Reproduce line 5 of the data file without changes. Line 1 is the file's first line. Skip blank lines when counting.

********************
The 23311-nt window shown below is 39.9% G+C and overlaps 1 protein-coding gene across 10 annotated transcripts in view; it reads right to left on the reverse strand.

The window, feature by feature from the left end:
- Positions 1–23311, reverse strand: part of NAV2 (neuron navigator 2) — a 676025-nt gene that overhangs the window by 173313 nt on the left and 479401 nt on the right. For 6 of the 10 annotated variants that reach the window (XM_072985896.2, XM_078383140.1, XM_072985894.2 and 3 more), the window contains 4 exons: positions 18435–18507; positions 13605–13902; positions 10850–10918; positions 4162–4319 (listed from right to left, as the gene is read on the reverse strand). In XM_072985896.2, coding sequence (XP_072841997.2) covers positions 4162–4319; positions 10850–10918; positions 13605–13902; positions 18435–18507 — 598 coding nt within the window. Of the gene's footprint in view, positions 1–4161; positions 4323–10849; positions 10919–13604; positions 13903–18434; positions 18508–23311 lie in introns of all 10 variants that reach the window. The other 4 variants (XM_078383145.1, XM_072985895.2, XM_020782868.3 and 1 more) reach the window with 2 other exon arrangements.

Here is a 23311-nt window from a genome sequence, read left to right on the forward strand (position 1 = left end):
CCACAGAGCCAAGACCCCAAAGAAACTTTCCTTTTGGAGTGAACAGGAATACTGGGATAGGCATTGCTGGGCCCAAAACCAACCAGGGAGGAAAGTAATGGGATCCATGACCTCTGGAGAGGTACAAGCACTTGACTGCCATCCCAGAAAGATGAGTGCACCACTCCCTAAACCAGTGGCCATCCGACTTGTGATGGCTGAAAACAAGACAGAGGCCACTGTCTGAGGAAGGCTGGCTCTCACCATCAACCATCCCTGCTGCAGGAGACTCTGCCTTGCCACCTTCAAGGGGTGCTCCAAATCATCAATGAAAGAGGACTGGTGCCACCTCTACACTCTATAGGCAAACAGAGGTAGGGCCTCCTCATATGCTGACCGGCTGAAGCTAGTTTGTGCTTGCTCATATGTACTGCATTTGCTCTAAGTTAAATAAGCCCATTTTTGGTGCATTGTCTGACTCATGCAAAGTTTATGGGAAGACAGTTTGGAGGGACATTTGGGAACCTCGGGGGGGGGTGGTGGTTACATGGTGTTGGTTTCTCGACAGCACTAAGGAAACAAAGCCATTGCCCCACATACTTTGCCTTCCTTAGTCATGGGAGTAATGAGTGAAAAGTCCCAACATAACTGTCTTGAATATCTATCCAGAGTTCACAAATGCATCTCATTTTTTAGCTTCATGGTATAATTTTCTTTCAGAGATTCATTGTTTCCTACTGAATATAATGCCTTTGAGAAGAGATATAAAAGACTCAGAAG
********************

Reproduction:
CCACAGAGCCAAGACCCCAAAGAAACTTTCCTTTTGGAGTGAACAGGAATACTGGGATAGGCATTGCTGGGCCCAAAACCAACCAGGGAGGAAAGTAATGGGATCCATGACCTCTGGAGAGGTACAAGCACTTGACTGCCATCCCAGAAAGATGAGTGCACCACTCCCTAAACCAGTGGCCATCCGACTTGTGATGGCTGAAAACAAGACAGAGGCCACTGTCTGAGGAAGGCTGGCTCTCACCATCAACCATCCCTGCTGCAGGAGACTCTGCCTTGCCACCTTCAAGGGGTGCTCCAAATCATCAATGAAAGAGGACTGGTGCCACCTCTACACTCTATAGGCAAACAGAGGTAGGGCCTCCTCATATGCTGACCGGCTGAAGCTAGTTTGTGCTTGCTCATATGTACTGCATTTGCTCTAAGTTAAATAAGCCCATTTTTGGTGCATTGTCTGACTCATGCAAAGTTTATGGGAAGACAGTTTGGAGGGACATTTGGGAACCTCGGGGGGGGGTGGTGGTTACATGGTGTTGGTTTCTCGACAGCACTAAGGAAACAAAGCCATTGCCCCACATACTTTGCCTTCCTTAGTCATGGGAGTAATGAGTGAAAAGTCCCAACATAACTGTCTTGAATATCTATCCAGAGTTCACAAATGCATCTCATTTTTTAGCTTCATGGTATAATTTTCTTTCAGAGATTCATTGTTTCCTACTGAATATAATGCCTTTGAGAAGAGATATAAAAGACTCAGAAG